Where Some-one Has Gone Before: Seeker 3000

In the late 70s, Marvel Comics were desperate to get their hands on Star Trek. They’d been after the rights to the series, which had been long-since cancelled but enjoyed a massive cult following in syndication, for a number of years but the rights were tied up and, try as they might, Marvel Comics just couldn’t get their hands on Star Trek. The massive success of their Star Wars title made sci-fi the dernière mode for the comics company, so in 1978 they decided to create their own take on the classic TV series. The result was Seeker 3000, written by Doug Moench and illustrated by Tom Sutton and published in Issue 41 of Marvel Premiere, an anthology title that introduced various new characters and stories to see if they were worthy of a monthly title of their own. Here’s what was written in the Marvel Bullpen Bulletin for that month:

“You know, one of our favourite TV shows was STAR TREK, and one of our biggest disappointments was that the rights to do the show as a comic book series have always been tied up. Still, we had the itch to do a non-superhero oriented s-f strip, and even our sensational STAR WARS book hasn’t totally satisfied it. In fact, judging by the cards and letters we’re getting, STAR WARS’ success has sparked a demand for more. So, we’ve set Devil-May-Care DOUG MOENCH and Titanic TOM SUTTON to work on a science-fiction special for Marvel Premiere #41. It’s called SEEKER 3000, and introduces a set of characters forced to depart a doomed earth and find new salvation for humankind among the stars. We think it’s out of the ordinary comics fare, and we’re more than a bit excited about it. So set aside the necessary thirty-five cents; it’s due your way this January. We’re betting you’ll find it money well spent!”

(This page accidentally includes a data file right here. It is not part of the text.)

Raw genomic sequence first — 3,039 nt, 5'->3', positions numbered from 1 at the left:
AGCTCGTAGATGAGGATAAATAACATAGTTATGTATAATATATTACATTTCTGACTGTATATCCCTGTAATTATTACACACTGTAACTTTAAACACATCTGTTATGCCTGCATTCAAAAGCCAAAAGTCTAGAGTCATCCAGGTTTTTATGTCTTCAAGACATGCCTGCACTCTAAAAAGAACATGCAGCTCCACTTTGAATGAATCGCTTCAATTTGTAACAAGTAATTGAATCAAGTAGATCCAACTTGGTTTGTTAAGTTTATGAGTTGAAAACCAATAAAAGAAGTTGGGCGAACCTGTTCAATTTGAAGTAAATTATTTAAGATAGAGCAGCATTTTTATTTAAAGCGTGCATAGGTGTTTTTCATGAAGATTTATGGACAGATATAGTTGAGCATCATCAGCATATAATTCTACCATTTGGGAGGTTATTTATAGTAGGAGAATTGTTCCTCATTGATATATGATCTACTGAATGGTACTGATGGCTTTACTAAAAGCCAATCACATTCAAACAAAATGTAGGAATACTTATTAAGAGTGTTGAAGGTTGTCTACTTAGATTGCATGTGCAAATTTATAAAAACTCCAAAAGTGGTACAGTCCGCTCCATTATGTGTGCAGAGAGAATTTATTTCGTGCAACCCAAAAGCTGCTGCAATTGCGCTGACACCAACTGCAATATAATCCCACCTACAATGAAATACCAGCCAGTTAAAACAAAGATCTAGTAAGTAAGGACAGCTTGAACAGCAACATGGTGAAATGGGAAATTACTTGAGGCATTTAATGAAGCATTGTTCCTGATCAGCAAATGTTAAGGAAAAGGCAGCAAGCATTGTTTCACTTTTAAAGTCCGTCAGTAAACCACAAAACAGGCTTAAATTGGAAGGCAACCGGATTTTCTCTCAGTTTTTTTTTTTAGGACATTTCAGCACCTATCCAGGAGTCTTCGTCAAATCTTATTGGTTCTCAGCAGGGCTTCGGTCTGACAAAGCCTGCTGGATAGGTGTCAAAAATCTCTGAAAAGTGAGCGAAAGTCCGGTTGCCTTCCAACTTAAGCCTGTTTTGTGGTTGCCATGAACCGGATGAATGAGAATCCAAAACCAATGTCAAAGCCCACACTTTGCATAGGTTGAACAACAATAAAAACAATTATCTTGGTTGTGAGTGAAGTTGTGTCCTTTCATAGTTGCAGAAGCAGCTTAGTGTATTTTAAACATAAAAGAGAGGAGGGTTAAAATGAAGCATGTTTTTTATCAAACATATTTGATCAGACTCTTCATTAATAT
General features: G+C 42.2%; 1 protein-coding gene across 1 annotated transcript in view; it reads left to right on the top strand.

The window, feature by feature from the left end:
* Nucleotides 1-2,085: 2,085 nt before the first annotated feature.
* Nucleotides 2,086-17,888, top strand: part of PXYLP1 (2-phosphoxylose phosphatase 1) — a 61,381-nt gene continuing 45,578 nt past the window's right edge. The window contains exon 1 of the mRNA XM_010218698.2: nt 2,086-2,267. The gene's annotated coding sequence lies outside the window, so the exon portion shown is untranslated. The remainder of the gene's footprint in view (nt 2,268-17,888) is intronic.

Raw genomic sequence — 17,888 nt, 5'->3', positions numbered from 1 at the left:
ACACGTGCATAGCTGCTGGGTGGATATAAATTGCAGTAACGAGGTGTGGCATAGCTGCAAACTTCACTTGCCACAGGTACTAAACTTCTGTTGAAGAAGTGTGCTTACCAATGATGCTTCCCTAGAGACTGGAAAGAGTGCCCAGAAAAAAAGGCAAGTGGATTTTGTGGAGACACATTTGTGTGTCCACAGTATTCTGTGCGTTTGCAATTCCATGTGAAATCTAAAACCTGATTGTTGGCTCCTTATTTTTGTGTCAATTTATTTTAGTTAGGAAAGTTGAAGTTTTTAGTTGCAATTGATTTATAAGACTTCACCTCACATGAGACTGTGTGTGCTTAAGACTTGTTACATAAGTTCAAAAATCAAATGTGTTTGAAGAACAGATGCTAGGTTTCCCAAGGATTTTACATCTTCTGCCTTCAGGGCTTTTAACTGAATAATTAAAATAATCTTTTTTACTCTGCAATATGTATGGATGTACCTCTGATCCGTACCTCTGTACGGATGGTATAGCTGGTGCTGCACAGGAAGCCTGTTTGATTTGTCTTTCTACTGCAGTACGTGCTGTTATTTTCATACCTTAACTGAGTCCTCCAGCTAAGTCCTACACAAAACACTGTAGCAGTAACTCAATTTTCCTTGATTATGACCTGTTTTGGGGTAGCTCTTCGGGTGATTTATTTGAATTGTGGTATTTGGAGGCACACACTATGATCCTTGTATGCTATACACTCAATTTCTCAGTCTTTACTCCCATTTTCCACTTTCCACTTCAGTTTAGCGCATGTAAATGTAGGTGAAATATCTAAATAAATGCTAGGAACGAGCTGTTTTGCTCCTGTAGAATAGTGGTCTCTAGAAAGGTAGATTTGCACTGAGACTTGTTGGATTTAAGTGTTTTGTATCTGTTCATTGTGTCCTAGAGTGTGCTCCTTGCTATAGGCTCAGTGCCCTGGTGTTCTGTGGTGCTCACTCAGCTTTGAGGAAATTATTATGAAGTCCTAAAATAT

Those that remember Seeker 3000 usually do so as a Star Trek rip-off and even Marvel’s promotion of the book links it to the cult series, but to be honest, it’s a much bleaker picture of the future than any that the crew of the Enterprise ever encountered. In the far future, the planet Earth is doomed and plans are being made to save the human race with the use of the massive starship Seeker 3000. However, the dictatorial rulers of the Earth, The Six (sinister hooded figures representing the six major land masses of the world) cruelly chosen who will live and who will die and have blackmailed Captain Jordan Shaw into commanding the ship on its journey out of the solar system. However, Shaw has other plans and encourages the crew to join him in a mutiny, ditching the genetic codes of the privileged few selected by The Six in favour of humanity’s underclass.